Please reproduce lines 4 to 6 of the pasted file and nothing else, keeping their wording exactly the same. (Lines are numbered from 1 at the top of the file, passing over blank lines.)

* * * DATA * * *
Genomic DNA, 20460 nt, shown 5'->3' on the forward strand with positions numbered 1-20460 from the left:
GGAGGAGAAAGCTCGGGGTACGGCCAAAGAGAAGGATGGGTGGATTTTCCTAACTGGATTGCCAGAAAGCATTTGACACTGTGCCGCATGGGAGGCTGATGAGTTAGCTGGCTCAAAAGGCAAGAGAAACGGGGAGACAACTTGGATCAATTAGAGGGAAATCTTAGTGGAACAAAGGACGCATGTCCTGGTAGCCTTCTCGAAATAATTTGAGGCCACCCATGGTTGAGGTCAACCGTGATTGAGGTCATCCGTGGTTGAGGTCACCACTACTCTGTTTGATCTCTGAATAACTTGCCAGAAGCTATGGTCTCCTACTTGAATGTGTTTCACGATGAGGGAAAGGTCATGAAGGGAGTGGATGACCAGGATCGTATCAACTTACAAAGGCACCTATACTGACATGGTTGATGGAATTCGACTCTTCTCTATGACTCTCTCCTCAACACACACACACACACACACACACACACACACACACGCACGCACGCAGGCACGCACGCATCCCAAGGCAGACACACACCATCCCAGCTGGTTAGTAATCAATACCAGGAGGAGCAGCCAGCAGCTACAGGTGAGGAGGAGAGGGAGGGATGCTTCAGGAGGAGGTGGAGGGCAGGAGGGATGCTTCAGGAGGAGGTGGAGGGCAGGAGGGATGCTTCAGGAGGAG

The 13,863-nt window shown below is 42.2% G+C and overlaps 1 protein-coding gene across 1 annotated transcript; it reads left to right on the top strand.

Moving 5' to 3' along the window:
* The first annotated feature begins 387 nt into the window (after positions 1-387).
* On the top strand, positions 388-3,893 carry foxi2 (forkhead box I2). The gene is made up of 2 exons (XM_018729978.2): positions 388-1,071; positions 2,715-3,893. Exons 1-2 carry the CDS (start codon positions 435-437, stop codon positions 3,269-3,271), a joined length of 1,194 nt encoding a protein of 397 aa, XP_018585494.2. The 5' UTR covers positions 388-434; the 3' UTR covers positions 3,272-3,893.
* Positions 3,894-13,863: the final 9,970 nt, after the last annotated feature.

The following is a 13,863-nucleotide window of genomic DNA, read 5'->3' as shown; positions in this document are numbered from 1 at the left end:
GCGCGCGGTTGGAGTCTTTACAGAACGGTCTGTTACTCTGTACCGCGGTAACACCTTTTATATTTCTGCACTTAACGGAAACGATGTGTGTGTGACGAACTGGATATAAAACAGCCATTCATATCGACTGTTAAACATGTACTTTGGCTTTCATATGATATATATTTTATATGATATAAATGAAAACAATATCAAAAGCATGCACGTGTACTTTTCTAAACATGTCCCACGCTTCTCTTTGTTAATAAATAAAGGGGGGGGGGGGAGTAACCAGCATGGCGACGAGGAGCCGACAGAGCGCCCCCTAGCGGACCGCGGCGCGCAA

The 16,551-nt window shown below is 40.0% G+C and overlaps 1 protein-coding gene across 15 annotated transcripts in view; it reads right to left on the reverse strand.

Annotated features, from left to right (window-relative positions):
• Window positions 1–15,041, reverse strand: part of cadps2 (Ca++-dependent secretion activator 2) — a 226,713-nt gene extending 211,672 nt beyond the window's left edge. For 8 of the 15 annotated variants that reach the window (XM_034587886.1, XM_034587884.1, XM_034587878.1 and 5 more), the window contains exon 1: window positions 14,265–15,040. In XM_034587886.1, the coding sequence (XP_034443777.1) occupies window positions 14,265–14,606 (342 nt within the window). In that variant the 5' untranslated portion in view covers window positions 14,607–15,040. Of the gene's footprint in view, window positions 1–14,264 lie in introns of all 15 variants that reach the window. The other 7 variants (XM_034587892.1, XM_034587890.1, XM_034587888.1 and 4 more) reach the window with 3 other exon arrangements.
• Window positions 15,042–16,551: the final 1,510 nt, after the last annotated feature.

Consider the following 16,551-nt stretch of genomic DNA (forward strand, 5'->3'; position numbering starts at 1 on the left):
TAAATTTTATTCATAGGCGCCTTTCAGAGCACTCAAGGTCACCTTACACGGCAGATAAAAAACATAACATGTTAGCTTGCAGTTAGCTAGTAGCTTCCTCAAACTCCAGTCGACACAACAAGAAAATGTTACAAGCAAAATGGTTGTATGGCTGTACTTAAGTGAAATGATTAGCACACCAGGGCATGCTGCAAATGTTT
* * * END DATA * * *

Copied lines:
Moving 5' to 3' along the window:
* The first annotated feature begins 387 nt into the window (after positions 1-387).
* On the top strand, positions 388-3,893 carry foxi2 (forkhead box I2). The gene is made up of 2 exons (XM_018729978.2): positions 388-1,071; positions 2,715-3,893. Exons 1-2 carry the CDS (start codon positions 435-437, stop codon positions 3,269-3,271), a joined length of 1,194 nt encoding a protein of 397 aa, XP_018585494.2. The 5' UTR covers positions 388-434; the 3' UTR covers positions 3,272-3,893.